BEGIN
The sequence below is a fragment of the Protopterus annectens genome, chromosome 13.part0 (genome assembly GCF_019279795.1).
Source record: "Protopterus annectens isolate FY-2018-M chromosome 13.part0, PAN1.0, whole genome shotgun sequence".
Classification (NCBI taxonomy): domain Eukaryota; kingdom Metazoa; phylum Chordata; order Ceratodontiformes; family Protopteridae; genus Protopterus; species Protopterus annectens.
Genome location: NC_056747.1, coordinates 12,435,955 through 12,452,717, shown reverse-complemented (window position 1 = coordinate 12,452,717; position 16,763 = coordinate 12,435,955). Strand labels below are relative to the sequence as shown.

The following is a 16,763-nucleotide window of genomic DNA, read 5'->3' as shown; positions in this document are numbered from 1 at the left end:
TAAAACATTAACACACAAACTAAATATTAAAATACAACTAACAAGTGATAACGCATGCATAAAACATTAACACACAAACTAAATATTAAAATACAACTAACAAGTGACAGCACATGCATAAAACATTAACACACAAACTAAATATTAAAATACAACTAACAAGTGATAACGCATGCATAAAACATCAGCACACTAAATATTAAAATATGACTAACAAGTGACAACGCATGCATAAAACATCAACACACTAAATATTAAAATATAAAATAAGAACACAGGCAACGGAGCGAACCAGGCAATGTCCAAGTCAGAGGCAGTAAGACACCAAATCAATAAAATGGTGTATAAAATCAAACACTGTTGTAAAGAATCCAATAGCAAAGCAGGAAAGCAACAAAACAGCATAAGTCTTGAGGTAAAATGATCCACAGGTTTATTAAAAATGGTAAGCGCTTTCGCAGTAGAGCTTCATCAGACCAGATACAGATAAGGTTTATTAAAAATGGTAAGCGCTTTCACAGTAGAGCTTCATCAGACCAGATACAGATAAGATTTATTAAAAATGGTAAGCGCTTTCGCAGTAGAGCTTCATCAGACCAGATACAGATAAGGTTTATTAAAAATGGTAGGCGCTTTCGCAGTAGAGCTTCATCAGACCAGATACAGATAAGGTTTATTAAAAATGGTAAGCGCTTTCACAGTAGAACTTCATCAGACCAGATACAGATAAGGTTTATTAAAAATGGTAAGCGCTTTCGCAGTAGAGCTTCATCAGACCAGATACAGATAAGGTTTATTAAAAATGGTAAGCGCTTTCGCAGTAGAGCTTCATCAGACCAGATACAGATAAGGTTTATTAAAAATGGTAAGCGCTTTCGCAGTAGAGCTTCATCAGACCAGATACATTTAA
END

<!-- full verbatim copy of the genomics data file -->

The sequence below is a fragment of the Protopterus annectens genome, chromosome 13.part0 (genome assembly GCF_019279795.1).
Source record: "Protopterus annectens isolate FY-2018-M chromosome 13.part0, PAN1.0, whole genome shotgun sequence".
Classification (NCBI taxonomy): domain Eukaryota; kingdom Metazoa; phylum Chordata; order Ceratodontiformes; family Protopteridae; genus Protopterus; species Protopterus annectens.
Genome location: NC_056747.1, coordinates 12,435,955 through 12,452,717, shown reverse-complemented (window position 1 = coordinate 12,452,717; position 16,763 = coordinate 12,435,955). Strand labels below are relative to the sequence as shown.

The following is a 16,763-nucleotide window of genomic DNA, read 5'->3' as shown; positions in this document are numbered from 1 at the left end:
TAAAACATTAACACACAAACTAAATATTAAAATACAACTAACAAGTGATAACGCATGCATAAAACATTAACACACAAACTAAATATTAAAATACAACTAACAAGTGACAGCACATGCATAAAACATTAACACACAAACTAAATATTAAAATACAACTAACAAGTGATAACGCATGCATAAAACATCAGCACACTAAATATTAAAATATGACTAACAAGTGACAACGCATGCATAAAACATCAACACACTAAATATTAAAATATAAAATAAGAACACAGGCAACGGAGCGAACCAGGCAATGTCCAAGTCAGAGGCAGTAAGACACCAAATCAATAAAATGGTGTATAAAATCAAACACTGTTGTAAAGAATCCAATAGCAAAGCAGGAAAGCAACAAAACAGCATAAGTCTTGAGGTAAAATGATCCACAGGTTTATTAAAAATGGTAAGCGCTTTCGCAGTAGAGCTTCATCAGACCAGATACAGATAAGGTTTATTAAAAATGGTAAGCGCTTTCACAGTAGAGCTTCATCAGACCAGATACAGATAAGATTTATTAAAAATGGTAAGCGCTTTCGCAGTAGAGCTTCATCAGACCAGATACAGATAAGGTTTATTAAAAATGGTAGGCGCTTTCGCAGTAGAGCTTCATCAGACCAGATACAGATAAGGTTTATTAAAAATGGTAAGCGCTTTCACAGTAGAACTTCATCAGACCAGATACAGATAAGGTTTATTAAAAATGGTAAGCGCTTTCGCAGTAGAGCTTCATCAGACCAGATACAGATAAGGTTTATTAAAAATGGTAAGCGCTTTCGCAGTAGAGCTTCATCAGACCAGATACAGATAAGGTTTATTAAAAATGGTAAGCGCTTTCGCAGTAGAGCTTCATCAGACCAGATACATTTAA